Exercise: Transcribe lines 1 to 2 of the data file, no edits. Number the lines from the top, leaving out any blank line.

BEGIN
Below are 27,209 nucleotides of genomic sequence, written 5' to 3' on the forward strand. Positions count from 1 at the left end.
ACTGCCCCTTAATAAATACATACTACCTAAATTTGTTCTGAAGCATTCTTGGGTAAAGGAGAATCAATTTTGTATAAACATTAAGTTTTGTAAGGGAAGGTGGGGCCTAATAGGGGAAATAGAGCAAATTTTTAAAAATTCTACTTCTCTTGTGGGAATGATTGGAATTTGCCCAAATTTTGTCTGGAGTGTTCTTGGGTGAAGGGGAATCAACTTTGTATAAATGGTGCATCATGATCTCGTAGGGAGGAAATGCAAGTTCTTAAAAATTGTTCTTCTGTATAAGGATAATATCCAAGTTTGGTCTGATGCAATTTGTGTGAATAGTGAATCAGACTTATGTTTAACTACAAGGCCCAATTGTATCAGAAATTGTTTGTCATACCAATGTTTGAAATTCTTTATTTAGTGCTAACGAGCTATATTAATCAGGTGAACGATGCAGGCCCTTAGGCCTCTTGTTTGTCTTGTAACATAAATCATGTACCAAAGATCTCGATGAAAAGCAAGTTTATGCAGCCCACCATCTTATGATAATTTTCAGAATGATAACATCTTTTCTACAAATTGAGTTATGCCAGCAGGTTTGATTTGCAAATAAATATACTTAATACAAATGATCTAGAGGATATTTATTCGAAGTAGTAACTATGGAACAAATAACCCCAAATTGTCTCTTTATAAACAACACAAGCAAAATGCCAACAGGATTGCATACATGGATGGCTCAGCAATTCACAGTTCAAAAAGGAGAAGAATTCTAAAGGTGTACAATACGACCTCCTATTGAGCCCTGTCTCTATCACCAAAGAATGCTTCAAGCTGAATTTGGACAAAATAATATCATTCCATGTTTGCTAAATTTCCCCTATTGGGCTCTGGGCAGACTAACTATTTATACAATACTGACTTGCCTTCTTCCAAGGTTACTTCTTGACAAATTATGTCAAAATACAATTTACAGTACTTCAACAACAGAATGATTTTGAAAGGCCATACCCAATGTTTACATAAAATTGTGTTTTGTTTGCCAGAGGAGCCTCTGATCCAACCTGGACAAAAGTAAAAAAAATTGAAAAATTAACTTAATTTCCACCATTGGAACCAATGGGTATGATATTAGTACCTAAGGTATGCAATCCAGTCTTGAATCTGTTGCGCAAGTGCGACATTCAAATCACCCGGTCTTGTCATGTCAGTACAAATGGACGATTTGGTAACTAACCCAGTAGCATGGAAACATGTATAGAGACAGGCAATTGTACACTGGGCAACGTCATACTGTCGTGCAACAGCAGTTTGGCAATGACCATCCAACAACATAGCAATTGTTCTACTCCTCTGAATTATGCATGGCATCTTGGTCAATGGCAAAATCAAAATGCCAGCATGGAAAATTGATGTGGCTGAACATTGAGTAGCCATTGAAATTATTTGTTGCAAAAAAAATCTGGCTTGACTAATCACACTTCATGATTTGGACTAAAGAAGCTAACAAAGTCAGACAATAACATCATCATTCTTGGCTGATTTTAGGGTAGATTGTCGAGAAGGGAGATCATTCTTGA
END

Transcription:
Below are 27,209 nucleotides of genomic sequence, written 5' to 3' on the forward strand. Positions count from 1 at the left end.
ACTGCCCCTTAATAAATACATACTACCTAAATTTGTTCTGAAGCATTCTTGGGTAAAGGAGAATCAATTTTGTATAAACATTAAGTTTTGTAAGGGAAGGTGGGGCCTAATAGGGGAAATAGAGCAAATTTTTAAAAATTCTACTTCTCTTGTGGGAATGATTGGAATTTGCCCAAATTTTGTCTGGAGTGTTCTTGGGTGAAGGGGAATCAACTTTGTATAAATGGTGCATCATGATCTCGTAGGGAGGAAATGCAAGTTCTTAAAAATTGTTCTTCTGTATAAGGATAATATCCAAGTTTGGTCTGATGCAATTTGTGTGAATAGTGAATCAGACTTATGTTTAACTACAAGGCCCAATTGTATCAGAAATTGTTTGTCATACCAATGTTTGAAATTCTTTATTTAGTGCTAACGAGCTATATTAATCAGGTGAACGATGCAGGCCCTTAGGCCTCTTGTTTGTCTTGTAACATAAATCATGTACCAAAGATCTCGATGAAAAGCAAGTTTATGCAGCCCACCATCTTATGATAATTTTCAGAATGATAACATCTTTTCTACAAATTGAGTTATGCCAGCAGGTTTGATTTGCAAATAAATATACTTAATACAAATGATCTAGAGGATATTTATTCGAAGTAGTAACTATGGAACAAATAACCCCAAATTGTCTCTTTATAAACAACACAAGCAAAATGCCAACAGGATTGCATACATGGATGGCTCAGCAATTCACAGTTCAAAAAGGAGAAGAATTCTAAAGGTGTACAATACGACCTCCTATTGAGCCCTGTCTCTATCACCAAAGAATGCTTCAAGCTGAATTTGGACAAAATAATATCATTCCATGTTTGCTAAATTTCCCCTATTGGGCTCTGGGCAGACTAACTATTTATACAATACTGACTTGCCTTCTTCCAAGGTTACTTCTTGACAAATTATGTCAAAATACAATTTACAGTACTTCAACAACAGAATGATTTTGAAAGGCCATACCCAATGTTTACATAAAATTGTGTTTTGTTTGCCAGAGGAGCCTCTGATCCAACCTGGACAAAAGTAAAAAAAATTGAAAAATTAACTTAATTTCCACCATTGGAACCAATGGGTATGATATTAGTACCTAAGGTATGCAATCCAGTCTTGAATCTGTTGCGCAAGTGCGACATTCAAATCACCCGGTCTTGTCATGTCAGTACAAATGGACGATTTGGTAACTAACCCAGTAGCATGGAAACATGTATAGAGACAGGCAATTGTACACTGGGCAACGTCATACTGTCGTGCAACAGCAGTTTGGCAATGACCATCCAACAACATAGCAATTGTTCTACTCCTCTGAATTATGCATGGCATCTTGGTCAATGGCAAAATCAAAATGCCAGCATGGAAAATTGATGTGGCTGAACATTGAGTAGCCATTGAAATTATTTGTTGCAAAAAAAATCTGGCTTGACTAATCACACTTCATGATTTGGACTAAAGAAGCTAACAAAGTCAGACAATAACATCATCATTCTTGGCTGATTTTAGGGTAGATTGTCGAGAAGGGAGATCATTCTTGA